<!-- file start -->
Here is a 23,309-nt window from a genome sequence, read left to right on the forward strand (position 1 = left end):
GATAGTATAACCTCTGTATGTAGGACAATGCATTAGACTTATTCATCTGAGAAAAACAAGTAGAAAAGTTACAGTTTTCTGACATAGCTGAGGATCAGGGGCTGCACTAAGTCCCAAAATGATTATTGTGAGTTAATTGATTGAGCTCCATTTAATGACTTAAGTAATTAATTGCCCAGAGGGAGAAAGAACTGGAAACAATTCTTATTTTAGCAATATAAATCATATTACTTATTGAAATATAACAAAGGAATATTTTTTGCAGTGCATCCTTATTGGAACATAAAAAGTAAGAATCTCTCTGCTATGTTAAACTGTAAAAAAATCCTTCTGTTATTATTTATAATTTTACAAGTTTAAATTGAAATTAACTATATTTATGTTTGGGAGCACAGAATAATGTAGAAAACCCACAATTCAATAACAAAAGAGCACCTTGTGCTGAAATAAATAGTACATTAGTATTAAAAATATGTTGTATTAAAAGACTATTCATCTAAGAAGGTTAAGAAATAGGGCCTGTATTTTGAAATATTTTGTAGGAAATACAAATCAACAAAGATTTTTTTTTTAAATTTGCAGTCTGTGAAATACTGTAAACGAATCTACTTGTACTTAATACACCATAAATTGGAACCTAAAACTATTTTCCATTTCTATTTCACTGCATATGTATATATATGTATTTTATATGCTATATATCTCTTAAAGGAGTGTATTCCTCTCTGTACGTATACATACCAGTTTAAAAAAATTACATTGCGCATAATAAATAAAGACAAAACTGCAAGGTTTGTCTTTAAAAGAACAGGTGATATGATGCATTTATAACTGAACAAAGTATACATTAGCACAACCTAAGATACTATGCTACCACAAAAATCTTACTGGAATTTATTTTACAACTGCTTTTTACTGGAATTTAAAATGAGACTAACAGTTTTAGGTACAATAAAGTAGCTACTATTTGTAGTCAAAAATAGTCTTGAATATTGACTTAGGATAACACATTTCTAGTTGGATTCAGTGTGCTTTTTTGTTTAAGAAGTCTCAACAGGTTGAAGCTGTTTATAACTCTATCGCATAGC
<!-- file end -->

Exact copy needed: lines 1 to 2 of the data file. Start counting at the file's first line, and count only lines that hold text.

Here is a 23,309-nt window from a genome sequence, read left to right on the forward strand (position 1 = left end):
GATAGTATAACCTCTGTATGTAGGACAATGCATTAGACTTATTCATCTGAGAAAAACAAGTAGAAAAGTTACAGTTTTCTGACATAGCTGAGGATCAGGGGCTGCACTAAGTCCCAAAATGATTATTGTGAGTTAATTGATTGAGCTCCATTTAATGACTTAAGTAATTAATTGCCCAGAGGGAGAAAGAACTGGAAACAATTCTTATTTTAGCAATATAAATCATATTACTTATTGAAATATAACAAAGGAATATTTTTTGCAGTGCATCCTTATTGGAACATAAAAAGTAAGAATCTCTCTGCTATGTTAAACTGTAAAAAAATCCTTCTGTTATTATTTATAATTTTACAAGTTTAAATTGAAATTAACTATATTTATGTTTGGGAGCACAGAATAATGTAGAAAACCCACAATTCAATAACAAAAGAGCACCTTGTGCTGAAATAAATAGTACATTAGTATTAAAAATATGTTGTATTAAAAGACTATTCATCTAAGAAGGTTAAGAAATAGGGCCTGTATTTTGAAATATTTTGTAGGAAATACAAATCAACAAAGATTTTTTTTTTAAATTTGCAGTCTGTGAAATACTGTAAACGAATCTACTTGTACTTAATACACCATAAATTGGAACCTAAAACTATTTTCCATTTCTATTTCACTGCATATGTATATATATGTATTTTATATGCTATATATCTCTTAAAGGAGTGTATTCCTCTCTGTACGTATACATACCAGTTTAAAAAAATTACATTGCGCATAATAAATAAAGACAAAACTGCAAGGTTTGTCTTTAAAAGAACAGGTGATATGATGCATTTATAACTGAACAAAGTATACATTAGCACAACCTAAGATACTATGCTACCACAAAAATCTTACTGGAATTTATTTTACAACTGCTTTTTACTGGAATTTAAAATGAGACTAACAGTTTTAGGTACAATAAAGTAGCTACTATTTGTAGTCAAAAATAGTCTTGAATATTGACTTAGGATAACACATTTCTAGTTGGATTCAGTGTGCTTTTTTGTTTAAGAAGTCTCAACAGGTTGAAGCTGTTTATAACTCTATCGCATAGC